Perhaps now you can see why people just drive off when they have hit someone. It also makes me realise the potential fall out of having an accident. As a foreigner you are unlikely to put in prison, at least not for long, but you might not be exempt from a blood debt just because you were foreign, though being a foreigner, the pay settlement & bribes demanded would be huge.

I nearly hit a girl a few months ago. It was pouring with rain. I was in the 3rd lane . The light ahead was green and there was no car in my lane so I just carried on without stopping or slowing down, when a pedestrian from the two lanes of stationary cars waiting to turn left popped out, head down under an umbrella because it was pouring. Fortunately I wasn’t going too fast so braked hard and she stopped and had to put her hands on my bonnet to steady herself. People a.) don’t look, b.) weave constantly between moving cars, c). have absolutely zero awareness of traffic or of the fact that you are in a half ton lump of metal. It’s scary. It would be so very, very easy to hit someone and it absolutely not be your fault.

But maybe I am chilling out. I am getting on with it. You have to. I still bike everywhere. I'm still driving. My children have become incredibly 'road and traffic aware'.

And when we walk anywhere we are particularly cautious about those little green men.

Monday, March 9, 2009

Lavender for Labour

Ophelia had 'Rue for Remembrance' I had lavender for labour. A lovely lavender aromatherapy bath when I was in labour with my 1st born. And as we know the olfactory senses have more power to evoke memories than any of the other senses.

So I am entering a Mother's Day blogging competition. The 1st 20 entries will win a bottle of Mamababybliss 'Ooh' Lavender bath soak. They sell products for pregnant women, new mums, and also babies. I haven't done anything like this before, but hey ho it's a Monday morning, my daughter is sick in bed, and the brief is to think of a time when you pampered yourself and to write about it. So I am enjoying reminiscing.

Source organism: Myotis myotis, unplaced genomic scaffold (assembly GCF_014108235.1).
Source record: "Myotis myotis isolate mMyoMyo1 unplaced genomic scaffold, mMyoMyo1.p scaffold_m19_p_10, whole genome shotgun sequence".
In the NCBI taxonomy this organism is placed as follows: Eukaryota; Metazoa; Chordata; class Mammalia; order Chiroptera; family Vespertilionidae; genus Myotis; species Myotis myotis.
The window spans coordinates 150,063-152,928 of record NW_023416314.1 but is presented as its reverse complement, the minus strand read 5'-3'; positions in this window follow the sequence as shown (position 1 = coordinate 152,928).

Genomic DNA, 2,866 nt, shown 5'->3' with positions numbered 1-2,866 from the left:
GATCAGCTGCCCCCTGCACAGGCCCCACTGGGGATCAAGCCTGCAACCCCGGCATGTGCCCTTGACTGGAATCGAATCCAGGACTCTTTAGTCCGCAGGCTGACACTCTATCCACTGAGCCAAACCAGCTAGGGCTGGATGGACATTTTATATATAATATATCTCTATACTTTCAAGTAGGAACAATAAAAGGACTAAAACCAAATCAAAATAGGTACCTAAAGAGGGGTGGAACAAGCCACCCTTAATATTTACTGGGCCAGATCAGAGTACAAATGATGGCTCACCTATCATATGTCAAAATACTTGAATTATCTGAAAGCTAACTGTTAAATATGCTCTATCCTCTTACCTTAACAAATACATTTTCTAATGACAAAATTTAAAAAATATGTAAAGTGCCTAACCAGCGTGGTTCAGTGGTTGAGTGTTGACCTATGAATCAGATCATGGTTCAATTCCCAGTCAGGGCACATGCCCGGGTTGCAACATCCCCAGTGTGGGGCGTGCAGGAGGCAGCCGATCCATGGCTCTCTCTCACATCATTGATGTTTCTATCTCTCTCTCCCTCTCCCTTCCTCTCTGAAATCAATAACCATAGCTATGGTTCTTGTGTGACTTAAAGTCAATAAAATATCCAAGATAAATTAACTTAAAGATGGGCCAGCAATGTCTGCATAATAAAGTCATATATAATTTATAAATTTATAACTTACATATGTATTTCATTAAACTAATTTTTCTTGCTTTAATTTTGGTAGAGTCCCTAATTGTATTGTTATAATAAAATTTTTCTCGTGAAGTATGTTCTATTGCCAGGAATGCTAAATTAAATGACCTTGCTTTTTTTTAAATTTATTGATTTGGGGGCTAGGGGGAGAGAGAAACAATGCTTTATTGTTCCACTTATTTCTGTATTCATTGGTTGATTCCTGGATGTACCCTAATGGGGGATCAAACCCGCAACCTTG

I was prompted to think about this because yesterday was Women's Day here in Albania (yes I live in Albania now) and it's a really big deal here. And believe me the women in Albania need pampering, they do ALL the work & more. Really. I spent it looking after 5 children & feeding 5 hungery men after their training ride for a charity bike ride they're doing. So all in all I could relate to the idea of needing a little pampering....

Here it is:

Birthday, beer cake & balloons.

(This was my attempt at having a pampering day on my birthday. About the best I could do whilst living in Sri Lanka. )

“It was my birthday yesterday. I had to supervise my own card making by the children, such is a mother's lot when it comes to birthdays. Supervise, spell, not to mention draw my own picture & write my own good wishes (if my daughter had had her way) whilst at the same time NOT looking at the drawings and feigning surprise on my birthday. My son decided all this needed to be done about 5 minutes before bath time the night before my birthday. I think there was a hidden agenda there.

He asked what number to write on his card to me. When I told him he said "Wow that IS old" Not a good start. I said "It sounds old, but it's not really that old is it?" He thought for a minute, then said "Actually it is really". I said,
"Old means having grey hair and wrinkles".
He said "What are wrinkles?" I explained. He said "Oh yes you have some of those, and your hair makes you look older."
Right then, obviously long and blond (natural) is out, am I really the age where I have to get a sensible middle-aged bob?

I much prefer the exchange I had with a girl from Essex, I think, at someone else's birthday on Sunday. We had the dreaded "So how old are you?" conversation. Everyone admitted they were 32, 33 or 34. Then she asked me. When I reluctantly told her, 41, she said, with disconcerting directness; "Cor blimey, I am so shocked. You've got no wrinkles' (I have, it was a candlelit meal. And besides, my son tells me I have)